IFN-γ induces IDO expression in CD8+ DC subsets, whereas type I interferon induced IDO in CD19+ DCs (6). Whether hCG has different effects on subsets of DCs remains to be defined; our results clearly show that hCG induces IDO expression though an IFN-γ–independent pathway. Because expression of IDO in the placenta during pregnancy is largely IFN-γ independent (12), our results raise the possibility that hCG is responsible, at least in part, for inducing the expression of IDO in both the placenta and maternal DCs. Maternal tolerance is a transient and reversible condition caused by several poorly defined mechanisms (28). For example, pregnancy has been associated with increased numbers of Tregs in the decidua and circulation, suggesting that this T-cell subset contributes to maternal tolerance (29). However, factors that drive the expansion and decline in the number of these Treg cells during and after gestation remain unknown. Although a dilution of fetal antigens on delivery presumably contributes to the downregulation of fetal antigen-specific immune regulation in the mother, other mechanisms must be at play to explain the restoration of systemic immune competence that occurs in the postpartum period. Because hCG disappears from the circulation shortly after delivery (30), we propose that the short-lived, systemic induction of IDO in DCs by hCG described herein accounts for the transient nature of maternal tolerance. In addition to fetal antigen-specific maternal tolerance, several types of autoimmune disorders, primarily T-cell–dependent autoimmune disorders such as rheumatoid arthritis (31) and multiple sclerosis (32), often undergo remission during pregnancy only to relapse in the 1st trimester postpartum. This pregnancy-associated resistance to autoimmunity appears to occur systemically in a nonantigen-specific fashion, consistent with the effects of the upregulation of IDO in DCs demonstrated herein. We thus further propose that hCG affords the mother protection from autoimmunity.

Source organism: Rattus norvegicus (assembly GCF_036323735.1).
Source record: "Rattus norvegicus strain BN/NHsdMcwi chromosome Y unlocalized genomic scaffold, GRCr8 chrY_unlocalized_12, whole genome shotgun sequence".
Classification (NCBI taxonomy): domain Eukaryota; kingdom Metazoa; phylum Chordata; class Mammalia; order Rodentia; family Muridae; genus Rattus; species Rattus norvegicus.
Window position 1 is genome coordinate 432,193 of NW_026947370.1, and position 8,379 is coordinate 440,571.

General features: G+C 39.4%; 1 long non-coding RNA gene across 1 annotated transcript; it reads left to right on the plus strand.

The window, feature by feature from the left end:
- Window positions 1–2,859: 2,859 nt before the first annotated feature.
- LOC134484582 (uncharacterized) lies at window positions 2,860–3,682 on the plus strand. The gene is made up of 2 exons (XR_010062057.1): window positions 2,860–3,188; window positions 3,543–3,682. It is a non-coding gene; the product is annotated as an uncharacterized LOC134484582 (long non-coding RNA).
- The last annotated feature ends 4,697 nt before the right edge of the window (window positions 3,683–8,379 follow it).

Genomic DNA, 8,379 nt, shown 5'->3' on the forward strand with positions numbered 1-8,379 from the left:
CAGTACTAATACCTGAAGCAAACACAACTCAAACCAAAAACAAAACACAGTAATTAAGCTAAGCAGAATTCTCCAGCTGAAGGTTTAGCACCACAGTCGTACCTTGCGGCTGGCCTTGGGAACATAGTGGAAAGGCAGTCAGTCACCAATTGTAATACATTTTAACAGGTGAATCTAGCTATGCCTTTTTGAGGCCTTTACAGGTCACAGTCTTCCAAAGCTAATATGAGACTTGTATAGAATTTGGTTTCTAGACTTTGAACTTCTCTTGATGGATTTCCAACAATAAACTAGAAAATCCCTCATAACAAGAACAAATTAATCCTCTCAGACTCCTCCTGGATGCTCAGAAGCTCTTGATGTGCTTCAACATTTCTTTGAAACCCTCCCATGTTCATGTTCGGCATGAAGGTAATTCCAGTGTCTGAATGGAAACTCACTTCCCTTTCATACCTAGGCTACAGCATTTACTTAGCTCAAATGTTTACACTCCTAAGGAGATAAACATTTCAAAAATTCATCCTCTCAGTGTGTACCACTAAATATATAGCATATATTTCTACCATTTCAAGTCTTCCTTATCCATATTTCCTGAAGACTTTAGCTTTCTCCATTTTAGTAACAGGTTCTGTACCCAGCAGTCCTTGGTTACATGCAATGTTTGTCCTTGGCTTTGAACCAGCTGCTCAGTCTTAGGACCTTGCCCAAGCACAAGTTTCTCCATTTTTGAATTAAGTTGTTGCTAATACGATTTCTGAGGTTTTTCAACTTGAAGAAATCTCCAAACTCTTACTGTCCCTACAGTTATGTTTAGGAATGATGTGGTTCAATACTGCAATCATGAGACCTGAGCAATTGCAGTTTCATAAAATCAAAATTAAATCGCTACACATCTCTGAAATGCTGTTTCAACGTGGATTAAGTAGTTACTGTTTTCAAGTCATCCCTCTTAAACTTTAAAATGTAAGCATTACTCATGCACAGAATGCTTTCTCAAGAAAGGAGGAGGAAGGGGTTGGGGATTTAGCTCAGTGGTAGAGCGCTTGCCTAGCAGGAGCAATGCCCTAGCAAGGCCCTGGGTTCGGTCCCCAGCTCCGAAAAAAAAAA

The physiological relevance of IDO induction by hCG in both the placenta and periphery remains to be examined in humans. However, consistent with the systemic immunosuppressive effects of hCG shown in this study, hCG therapy has been shown to cause a transient immunosuppressive state in patients (33). In addition to the placenta, several different types of cancer cells express hCG, and appearance of anti-hCG antibodies upon vaccination was associated with improved survival (34). Furthermore, IDO-expressing DCs that suppress antitumor responses have been found in lymph nodes draining to certain types of tumors in mice (35). It is tempting to speculate, in light of the studies presented here, that hCG expression helps certain tumors evade immune surveillance through upregulation of IDO in DCs.

FIG. 1.

Reduced type 1 diabetes incidence in hCG-treated NOD and cytokine gene–deficient NOD mice. A and B: Incidence of type 1 diabetes in female and male NOD and NODStat6−/− mice. CF: Incidence of type 1 diabetes in control and hCG-injected female NOD mice (C), NODStat6−/− mice (D), NODStat6−/−Il10−/− mice (E), and NODIfng−/− mice (F). The differences in type 1 diabetes incidence between the groups of control and hCG-injected female NOD mice were statistically significant (P < 0.05).

FIG. 1.

Reduced type 1 diabetes incidence in hCG-treated NOD and cytokine gene–deficient NOD mice. A and B: Incidence of type 1 diabetes in female and male NOD and NODStat6−/− mice. CF: Incidence of type 1 diabetes in control and hCG-injected female NOD mice (C), NODStat6−/− mice (D), NODStat6−/−Il10−/− mice (E), and NODIfng−/− mice (F). The differences in type 1 diabetes incidence between the groups of control and hCG-injected female NOD mice were statistically significant (P < 0.05).

FIG. 2.

Suppressed T-cell activation in splenocytes from hCG-treated NOD mice. A: Proliferation and cytokine production of CD4+ T-cells activated by immobilized anti-CD3 antibody (5 μg/ml) and anti-CD28 antibody (2 μg/ml) in the absence or presence of hCG (200 IU/ml) for 3 days. B: The expression of MHC and co-stimulatory molecules on splenic CD11c+ DCs from control (shade) and hCG-injected (200 IU/day for 5 days; lines) NOD mice. Representative results from two independent experiments are shown. C: Proliferation of splenocytes from control and hCG-treated (100 IU/day for 2 days) female and male NOD mice (*P < 0.05). Columns 1 and 2 were female and 3–5 were male NOD mice. D: RT-PCR profile of splenocytes from control and hCG-injected NOD mice as described in (C). E: Proliferation of splenocytes from control NOD mice and hCG-injected (200 IU/day for 5 days) NOD mice (columns represented individual mice; **P < 0.01). Splenocytes were stimulated by anti-CD3 antibody at the indicated concentrations for 72 h. F: Proliferation of splenocytes from control and hCG-injected mice in the presence or absence of 1-MT. Representative results from at least three independent experiments are shown.